Superphysics Superphysics
Section 6

The Five Senses and How They Perceive

by Avicenna
11 minutes  • 2136 words
Table of contents


As to the seeing power, philosophers have differed on the question of How they perceive.

In the Timaeus, Plato asserts that they perceive wholly and solely through a ray that shoots out beyond the eye. This makes them sense the sensible objects.

Others assert that the perceiving power itself encounters the sensible objects that are seen, and so perceives them.

Aristotle says that visual perception is caused by the intervening transparent body becoming effectively transparent by the light shining on it. This leads to an impression of the outspread (flattened) individual of such seen objects into the crystalline[14] lens of the eye. This is similar to a pictorial impression as is effected in mirrors.

Aristotle is correct and Plato’s view is false*. If a ray goes out from the seat of sight and encounters sensible objects, then sight would not need light. It would:

  • be able to perceive in the dark
  • light up the air on its exit into the dark

*Superphysics note: Plato’s ‘ray’ is merely the aethereal willpower of the soul to want to perceive such objects. An example is curiosity.

Moreover such a ray will not fail of 1 of 2 modes. Either it will:

  • subsist throughout the eye only, in which case Plato’s opinion that it goes forth from the eye is wrong; or
  • subsist throughout a body other than the material of which the eye is composed; for it must inevitably have a vehicle to carry it, seeing that a ray is an accidental quality or mode, and furthermore seeing that that body which is other than the eye will not fail, in its turn, of being, either, firstly, sent out from the eye, in which case it will follow as a matter of course that the eye will not see all that is beneath the clear blue of the sky, since one body will not penetrate throughout the whole of another body, unless forsooth it moves the latter away and occupies its place;

Even should the disputer plead a vacuum, not only does Plato deny the existence of a vacuum utterly, but also if we accomodatingly yield this point and admit the existence of a vacuum, yet for all this the body that goes forth from the eye will penetrate throughout the body of water, for example, into such of its pores as are empty only, and not into the whole of the water’s bulk; so that even according to this opinion it will necessarily so be that the eye will see only some places of all that is under water;—or else, secondly, that body which is other than the eye will not fail of being an intervening body intermediate between the seer and the seen, in which case the light[I] which comes forth from the eye will subsist through it; nevertheless this opinion too is unsound, for the reason that every thing whatsoever is, in proximity to its source, so much the stronger, and in this respect light has not its equal; whence it follows as regards the object seen that, however closely and nearly it approaches to the eye, our perception will then be stronger;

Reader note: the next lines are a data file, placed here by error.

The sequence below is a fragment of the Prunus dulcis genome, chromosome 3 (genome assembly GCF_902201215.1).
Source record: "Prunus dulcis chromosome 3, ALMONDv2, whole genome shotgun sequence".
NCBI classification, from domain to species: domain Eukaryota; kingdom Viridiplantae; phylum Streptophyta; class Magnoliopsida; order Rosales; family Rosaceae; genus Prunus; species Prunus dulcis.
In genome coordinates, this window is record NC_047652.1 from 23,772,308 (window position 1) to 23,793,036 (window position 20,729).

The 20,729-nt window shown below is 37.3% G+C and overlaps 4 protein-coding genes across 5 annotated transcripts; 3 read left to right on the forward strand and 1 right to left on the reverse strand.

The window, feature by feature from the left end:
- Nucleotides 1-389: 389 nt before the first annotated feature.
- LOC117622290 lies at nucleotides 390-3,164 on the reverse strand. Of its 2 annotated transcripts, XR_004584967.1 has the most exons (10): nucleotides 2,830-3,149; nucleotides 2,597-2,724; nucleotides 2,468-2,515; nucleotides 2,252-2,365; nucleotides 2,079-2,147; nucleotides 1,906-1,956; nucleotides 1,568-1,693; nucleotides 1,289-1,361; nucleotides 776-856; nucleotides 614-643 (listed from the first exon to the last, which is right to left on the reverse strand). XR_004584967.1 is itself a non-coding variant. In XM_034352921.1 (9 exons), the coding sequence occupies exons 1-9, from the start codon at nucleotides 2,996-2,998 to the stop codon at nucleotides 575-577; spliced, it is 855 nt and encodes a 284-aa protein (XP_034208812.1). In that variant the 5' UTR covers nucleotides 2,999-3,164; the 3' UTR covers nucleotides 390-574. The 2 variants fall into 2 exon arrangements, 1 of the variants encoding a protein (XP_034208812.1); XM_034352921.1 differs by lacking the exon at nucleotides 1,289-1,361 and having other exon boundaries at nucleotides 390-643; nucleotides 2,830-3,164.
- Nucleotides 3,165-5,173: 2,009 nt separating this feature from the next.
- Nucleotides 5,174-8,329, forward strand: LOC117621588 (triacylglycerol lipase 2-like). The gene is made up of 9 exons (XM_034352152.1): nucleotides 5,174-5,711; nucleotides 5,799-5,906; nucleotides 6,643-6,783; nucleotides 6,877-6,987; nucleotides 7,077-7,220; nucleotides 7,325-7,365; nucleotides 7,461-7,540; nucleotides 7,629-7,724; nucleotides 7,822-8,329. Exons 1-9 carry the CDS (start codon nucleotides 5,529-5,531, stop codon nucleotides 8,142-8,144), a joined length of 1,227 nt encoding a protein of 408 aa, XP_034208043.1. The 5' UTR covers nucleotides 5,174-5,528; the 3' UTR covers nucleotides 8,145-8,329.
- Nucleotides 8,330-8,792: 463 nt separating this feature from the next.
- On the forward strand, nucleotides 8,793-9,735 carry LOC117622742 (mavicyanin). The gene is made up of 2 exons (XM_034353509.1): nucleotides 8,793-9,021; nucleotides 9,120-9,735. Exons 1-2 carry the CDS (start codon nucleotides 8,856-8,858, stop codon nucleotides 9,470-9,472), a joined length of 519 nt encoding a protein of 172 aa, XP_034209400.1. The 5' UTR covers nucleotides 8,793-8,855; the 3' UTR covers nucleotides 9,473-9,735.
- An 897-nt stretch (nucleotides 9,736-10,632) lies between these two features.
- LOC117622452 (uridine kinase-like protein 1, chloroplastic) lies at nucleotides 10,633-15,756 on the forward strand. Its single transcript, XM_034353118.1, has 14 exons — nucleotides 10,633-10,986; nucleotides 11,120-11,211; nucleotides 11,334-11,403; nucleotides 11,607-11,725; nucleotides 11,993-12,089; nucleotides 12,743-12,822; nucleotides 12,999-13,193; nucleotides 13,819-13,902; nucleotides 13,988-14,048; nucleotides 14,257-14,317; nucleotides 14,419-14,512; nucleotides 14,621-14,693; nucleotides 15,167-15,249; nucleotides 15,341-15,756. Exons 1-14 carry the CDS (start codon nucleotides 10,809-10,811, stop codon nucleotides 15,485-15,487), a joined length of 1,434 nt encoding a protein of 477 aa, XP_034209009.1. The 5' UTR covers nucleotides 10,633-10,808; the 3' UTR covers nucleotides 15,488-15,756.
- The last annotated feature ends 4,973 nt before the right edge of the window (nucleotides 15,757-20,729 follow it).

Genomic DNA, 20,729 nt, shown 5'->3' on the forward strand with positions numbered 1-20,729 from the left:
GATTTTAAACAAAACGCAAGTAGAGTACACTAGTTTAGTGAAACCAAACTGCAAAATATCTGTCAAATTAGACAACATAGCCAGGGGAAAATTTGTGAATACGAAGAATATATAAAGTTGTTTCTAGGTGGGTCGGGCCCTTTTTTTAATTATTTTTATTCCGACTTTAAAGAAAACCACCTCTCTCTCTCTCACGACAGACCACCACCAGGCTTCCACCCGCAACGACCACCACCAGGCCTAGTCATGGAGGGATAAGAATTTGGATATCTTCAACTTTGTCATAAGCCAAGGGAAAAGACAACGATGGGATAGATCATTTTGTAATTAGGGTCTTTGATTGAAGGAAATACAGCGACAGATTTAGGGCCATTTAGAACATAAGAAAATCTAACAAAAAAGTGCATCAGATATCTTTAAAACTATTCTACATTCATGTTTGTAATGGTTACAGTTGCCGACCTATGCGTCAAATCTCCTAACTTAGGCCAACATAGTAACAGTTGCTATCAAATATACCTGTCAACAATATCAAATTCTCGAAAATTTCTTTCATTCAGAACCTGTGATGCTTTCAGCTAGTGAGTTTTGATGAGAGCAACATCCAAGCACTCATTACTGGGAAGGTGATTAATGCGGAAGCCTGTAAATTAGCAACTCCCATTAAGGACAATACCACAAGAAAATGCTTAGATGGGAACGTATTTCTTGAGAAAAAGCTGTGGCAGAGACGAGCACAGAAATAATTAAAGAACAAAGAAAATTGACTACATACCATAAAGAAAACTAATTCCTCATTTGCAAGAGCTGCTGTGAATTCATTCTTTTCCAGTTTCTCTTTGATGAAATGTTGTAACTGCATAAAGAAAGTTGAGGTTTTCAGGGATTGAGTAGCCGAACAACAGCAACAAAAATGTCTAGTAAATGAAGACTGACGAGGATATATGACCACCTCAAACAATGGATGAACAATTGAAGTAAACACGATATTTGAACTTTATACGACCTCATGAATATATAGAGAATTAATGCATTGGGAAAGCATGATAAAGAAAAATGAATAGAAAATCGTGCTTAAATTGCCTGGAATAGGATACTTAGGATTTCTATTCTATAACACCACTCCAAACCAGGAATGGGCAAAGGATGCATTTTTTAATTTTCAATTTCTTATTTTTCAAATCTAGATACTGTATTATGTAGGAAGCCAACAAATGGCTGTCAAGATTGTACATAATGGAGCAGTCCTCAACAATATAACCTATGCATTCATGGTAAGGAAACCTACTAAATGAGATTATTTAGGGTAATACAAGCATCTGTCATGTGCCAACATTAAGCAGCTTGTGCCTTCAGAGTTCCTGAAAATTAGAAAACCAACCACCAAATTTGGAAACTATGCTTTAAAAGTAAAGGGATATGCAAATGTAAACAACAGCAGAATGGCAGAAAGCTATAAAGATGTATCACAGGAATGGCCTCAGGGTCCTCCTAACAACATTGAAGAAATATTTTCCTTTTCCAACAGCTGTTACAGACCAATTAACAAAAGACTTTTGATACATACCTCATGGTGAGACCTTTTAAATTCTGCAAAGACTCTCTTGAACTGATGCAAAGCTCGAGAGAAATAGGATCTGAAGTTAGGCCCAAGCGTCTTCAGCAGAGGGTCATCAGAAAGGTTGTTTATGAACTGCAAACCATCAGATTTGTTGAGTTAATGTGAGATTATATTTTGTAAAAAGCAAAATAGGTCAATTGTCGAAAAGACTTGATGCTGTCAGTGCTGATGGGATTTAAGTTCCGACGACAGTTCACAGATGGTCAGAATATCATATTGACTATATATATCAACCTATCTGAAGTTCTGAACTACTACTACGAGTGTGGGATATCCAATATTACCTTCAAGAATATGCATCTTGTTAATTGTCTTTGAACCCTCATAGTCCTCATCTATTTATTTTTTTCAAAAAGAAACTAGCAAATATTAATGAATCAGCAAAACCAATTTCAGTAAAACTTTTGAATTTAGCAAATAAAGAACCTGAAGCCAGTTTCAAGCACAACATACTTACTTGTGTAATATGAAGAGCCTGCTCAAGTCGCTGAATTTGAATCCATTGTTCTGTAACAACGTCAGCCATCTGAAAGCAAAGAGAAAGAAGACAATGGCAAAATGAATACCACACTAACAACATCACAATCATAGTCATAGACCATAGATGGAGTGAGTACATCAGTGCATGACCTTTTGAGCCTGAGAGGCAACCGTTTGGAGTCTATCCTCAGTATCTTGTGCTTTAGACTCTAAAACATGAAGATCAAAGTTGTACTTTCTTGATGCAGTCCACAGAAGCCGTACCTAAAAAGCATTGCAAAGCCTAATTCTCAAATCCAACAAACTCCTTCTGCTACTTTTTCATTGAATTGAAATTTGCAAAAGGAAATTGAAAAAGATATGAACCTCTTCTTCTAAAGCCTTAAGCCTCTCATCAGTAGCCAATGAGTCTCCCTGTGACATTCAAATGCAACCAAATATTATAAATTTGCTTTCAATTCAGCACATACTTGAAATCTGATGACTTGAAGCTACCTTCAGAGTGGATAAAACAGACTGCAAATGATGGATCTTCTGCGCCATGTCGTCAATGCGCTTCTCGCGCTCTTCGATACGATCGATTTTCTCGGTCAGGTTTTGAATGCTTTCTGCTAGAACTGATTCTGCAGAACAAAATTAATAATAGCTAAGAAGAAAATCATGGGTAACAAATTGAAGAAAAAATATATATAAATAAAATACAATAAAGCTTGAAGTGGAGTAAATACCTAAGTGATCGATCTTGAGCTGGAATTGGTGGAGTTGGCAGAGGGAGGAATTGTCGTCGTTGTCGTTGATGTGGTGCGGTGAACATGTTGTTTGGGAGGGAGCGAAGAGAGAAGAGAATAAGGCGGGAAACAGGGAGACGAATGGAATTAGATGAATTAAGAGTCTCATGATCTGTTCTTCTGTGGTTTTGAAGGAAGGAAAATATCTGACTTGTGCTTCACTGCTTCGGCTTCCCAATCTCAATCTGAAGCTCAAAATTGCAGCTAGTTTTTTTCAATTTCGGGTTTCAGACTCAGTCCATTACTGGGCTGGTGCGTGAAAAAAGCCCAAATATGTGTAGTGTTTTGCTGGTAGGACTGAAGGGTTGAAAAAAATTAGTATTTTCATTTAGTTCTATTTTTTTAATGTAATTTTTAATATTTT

Thus if we do away with the intermediary body, the eye will still perceive the object felt by its sense of sight, and thus the intermediary which is the vehicle and carrier of light is no longer needed, save accidentally (by chance); and then too there is no need, in order to see, for an exit of light: this too is a falsehood. Wherefore Plato’s opinion is worthless.

As for such as hold that the perceiver of the thing seen is the imaginative power itself through the imprinting of the form (image) of the sensible object upon it, these render the absent on the same footing as the present, since in the imaginative power there may exist the image of a[Pg 54] sensible object, notwithstanding the absence afterwards of the object that had been so felt: at which time however the living being so preserving that image will not be qualified with sight but with imagination and memory.

These theorists make a greater blunder. They see that they render a thing of Nature’s make and composition wholly idle, useless, and unneeded in the operation of visual perception; inasmuch as in their opinion the imaginative power itself meets immediately sensible objects, and thus spares Nature the task of adapting an instrument (organ), to wit the complex eye.